Russian courts received their first personal bankruptcy petitions onThursday, as thecountrys first ever law permitting people todeclare themselves bankrupt entered intoforce.
Onthe eve ofthe laws arrival, experts warned that courts might be overwhelmed bya flood ofapplicants unable topay debts collected during arecent loaning boom.
Currently by11 am onThursday, 108 personal bankruptcy petitions had been submitted with theMoscow Arbitration Court, theVedomosti paper reported, pointing out acourt representative.
Thefirst cases had actually likewise been filed with arbitration courts inthe town ofTomsk, theYakutia andAltai regions inRussias Far East anda number ofother areas across thecountry, according tocourt records.
By midday we received 15 bankruptcy cases, thepress spokesperson forthe Altai Arbitration Court, Daria Kushvid, told regional news portal altapress.ru.
Thepersonal bankruptcy legislation permits Russians with atotal debt ofmore than 500,000 rubles ($7,600) andover three months ofmissed payments tofile forbankruptcy. Those with atotal financial obligation less than 500,000 rubles can likewise file if they are not able torepay their loans. Prior to Thursday, just legal entities could go bankruptdeclare bankruptcy inRussia.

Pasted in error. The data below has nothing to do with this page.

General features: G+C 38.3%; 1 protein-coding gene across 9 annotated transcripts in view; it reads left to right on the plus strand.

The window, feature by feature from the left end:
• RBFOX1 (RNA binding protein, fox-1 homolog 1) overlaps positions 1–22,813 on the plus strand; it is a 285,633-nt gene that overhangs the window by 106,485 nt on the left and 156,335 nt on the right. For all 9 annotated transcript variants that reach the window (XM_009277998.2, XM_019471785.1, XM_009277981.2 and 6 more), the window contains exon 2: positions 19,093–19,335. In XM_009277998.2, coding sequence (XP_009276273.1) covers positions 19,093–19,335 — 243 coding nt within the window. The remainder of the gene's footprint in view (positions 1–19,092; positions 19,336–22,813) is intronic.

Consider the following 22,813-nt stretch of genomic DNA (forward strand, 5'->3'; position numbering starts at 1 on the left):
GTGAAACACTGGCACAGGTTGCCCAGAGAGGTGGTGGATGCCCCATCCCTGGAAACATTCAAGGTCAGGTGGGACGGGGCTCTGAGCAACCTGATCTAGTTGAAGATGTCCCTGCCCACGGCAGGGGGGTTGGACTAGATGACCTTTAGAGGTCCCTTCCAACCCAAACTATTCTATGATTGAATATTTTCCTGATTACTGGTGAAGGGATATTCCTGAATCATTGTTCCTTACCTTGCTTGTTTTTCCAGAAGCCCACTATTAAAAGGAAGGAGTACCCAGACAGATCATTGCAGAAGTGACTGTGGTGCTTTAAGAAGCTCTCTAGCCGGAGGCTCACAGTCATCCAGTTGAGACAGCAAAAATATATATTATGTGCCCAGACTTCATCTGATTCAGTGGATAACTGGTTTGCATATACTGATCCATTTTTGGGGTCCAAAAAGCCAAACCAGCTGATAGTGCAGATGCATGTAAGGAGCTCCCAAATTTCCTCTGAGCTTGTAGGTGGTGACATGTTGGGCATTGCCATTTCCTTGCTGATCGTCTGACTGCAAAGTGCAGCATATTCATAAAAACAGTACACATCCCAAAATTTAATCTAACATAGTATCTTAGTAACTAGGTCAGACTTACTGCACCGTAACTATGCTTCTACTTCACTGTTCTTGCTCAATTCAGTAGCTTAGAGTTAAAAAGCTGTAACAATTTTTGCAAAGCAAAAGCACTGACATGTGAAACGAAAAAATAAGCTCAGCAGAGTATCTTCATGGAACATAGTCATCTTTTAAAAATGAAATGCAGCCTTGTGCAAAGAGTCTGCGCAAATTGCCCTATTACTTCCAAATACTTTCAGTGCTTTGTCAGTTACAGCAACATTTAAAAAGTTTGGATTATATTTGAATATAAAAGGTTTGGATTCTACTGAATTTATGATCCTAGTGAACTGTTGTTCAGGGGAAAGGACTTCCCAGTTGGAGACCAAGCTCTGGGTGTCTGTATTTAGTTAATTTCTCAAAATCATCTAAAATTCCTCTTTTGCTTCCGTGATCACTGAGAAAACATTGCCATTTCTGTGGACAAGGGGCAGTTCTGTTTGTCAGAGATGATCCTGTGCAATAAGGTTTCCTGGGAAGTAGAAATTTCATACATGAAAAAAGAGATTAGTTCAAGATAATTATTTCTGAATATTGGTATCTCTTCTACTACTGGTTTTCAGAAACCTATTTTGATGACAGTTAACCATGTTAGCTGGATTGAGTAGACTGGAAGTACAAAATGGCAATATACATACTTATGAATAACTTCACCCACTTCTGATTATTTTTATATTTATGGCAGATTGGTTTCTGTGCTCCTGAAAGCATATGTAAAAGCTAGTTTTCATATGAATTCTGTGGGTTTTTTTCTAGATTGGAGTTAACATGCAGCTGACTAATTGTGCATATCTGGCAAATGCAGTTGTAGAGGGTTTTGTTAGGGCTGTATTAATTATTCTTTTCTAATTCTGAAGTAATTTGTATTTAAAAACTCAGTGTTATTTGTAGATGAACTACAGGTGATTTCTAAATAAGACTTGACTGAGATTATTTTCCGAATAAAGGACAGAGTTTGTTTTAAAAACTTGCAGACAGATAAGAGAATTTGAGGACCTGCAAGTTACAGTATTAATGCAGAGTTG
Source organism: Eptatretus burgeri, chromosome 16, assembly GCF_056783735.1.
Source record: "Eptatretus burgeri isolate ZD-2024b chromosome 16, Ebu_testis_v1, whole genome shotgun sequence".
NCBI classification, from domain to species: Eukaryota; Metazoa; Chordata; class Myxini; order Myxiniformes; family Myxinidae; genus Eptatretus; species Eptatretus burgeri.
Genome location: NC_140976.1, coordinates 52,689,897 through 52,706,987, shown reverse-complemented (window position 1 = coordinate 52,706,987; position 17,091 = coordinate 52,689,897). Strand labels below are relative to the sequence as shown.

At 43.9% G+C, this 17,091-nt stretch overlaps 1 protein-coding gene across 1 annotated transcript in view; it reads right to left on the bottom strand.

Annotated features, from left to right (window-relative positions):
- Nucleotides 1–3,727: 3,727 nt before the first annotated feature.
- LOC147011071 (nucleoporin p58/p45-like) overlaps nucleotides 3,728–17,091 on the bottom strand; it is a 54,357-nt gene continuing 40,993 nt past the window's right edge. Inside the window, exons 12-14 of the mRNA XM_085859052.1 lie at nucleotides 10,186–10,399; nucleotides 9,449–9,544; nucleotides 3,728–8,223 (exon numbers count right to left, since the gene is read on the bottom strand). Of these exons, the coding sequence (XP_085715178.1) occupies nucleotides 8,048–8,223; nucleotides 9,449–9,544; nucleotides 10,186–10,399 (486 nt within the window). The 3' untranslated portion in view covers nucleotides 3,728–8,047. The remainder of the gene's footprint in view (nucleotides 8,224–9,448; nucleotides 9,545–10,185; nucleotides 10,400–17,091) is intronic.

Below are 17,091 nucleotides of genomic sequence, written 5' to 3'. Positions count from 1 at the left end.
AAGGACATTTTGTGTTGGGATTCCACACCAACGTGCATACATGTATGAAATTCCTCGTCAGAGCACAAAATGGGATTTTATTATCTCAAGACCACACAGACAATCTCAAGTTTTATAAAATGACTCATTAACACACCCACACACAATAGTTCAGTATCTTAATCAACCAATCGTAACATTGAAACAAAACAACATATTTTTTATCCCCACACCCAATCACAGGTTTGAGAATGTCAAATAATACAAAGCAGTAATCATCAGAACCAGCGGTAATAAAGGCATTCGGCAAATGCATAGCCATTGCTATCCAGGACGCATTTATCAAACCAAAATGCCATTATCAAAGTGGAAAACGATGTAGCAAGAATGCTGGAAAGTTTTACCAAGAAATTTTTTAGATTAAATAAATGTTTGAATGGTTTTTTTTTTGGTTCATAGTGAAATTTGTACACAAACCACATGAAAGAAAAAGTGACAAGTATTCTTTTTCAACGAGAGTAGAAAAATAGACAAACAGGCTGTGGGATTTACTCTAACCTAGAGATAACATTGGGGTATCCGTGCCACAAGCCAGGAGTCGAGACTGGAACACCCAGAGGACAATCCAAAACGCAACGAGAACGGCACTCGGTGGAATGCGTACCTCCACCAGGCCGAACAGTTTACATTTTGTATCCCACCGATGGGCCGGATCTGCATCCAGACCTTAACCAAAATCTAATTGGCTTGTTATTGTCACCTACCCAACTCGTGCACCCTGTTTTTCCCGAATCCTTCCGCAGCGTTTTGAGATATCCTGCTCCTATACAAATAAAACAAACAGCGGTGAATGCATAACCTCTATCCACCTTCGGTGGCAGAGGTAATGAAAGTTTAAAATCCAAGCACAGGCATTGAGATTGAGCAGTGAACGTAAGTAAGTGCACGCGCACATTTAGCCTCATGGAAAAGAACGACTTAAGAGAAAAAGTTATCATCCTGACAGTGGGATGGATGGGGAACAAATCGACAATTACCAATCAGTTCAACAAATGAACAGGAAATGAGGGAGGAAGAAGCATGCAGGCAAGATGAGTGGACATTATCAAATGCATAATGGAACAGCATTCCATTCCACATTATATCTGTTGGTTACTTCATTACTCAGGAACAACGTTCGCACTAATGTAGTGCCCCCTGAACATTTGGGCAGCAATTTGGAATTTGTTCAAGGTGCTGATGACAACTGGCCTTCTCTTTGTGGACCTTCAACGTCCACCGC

Petitions can be filed either byindividuals or bytheir creditors. Early report suggested that many cases onThursday had been filed bybanks.
Forinstance, Russias biggest loan provider Sberbank took benefitbenefited ofthe law, starting bankruptcy procedures against Vladimir Kekhman, theformer owner ofJoint Fruit Company (JFC), theInterfax news firm reported. JFC was amajor banana importer toRussia till it went brokedeclared bankruptcy in2012.
Thebank estimated thedebt owed byKekhman, who is presently creative director atthe Mikhailovsky Theater inSt. Petersburg, at4.5 billion rubles ($69 million), Interfax reported, citing aSberbank agent.
VTB 24, theretail arm ofthe countrys second biggest banking group, also stated it would use thelegislation, theRBC news agency reported Thursday.
Thebanks deputy president, Anatoly Pechatnikov, informed RBC it had 143,000 clients with loans ofmore than 500,000 rubles andat least 3 months ofmissed payments, with acombined debt of87 billion rubles ($1.3 billion).
Russian banks presently hold around 1 trillion rubles ($15 billion) inoverdue customer loans, andthe creditworthiness ofclients is degrading amidst adeep economic crisis.
Earlier today theFinance Ministry estimated that Moscow courts alone would have todeal with about 4 million personal bankruptcy cases over thenext year, seriously straining thecourt system, Vedomosti reported.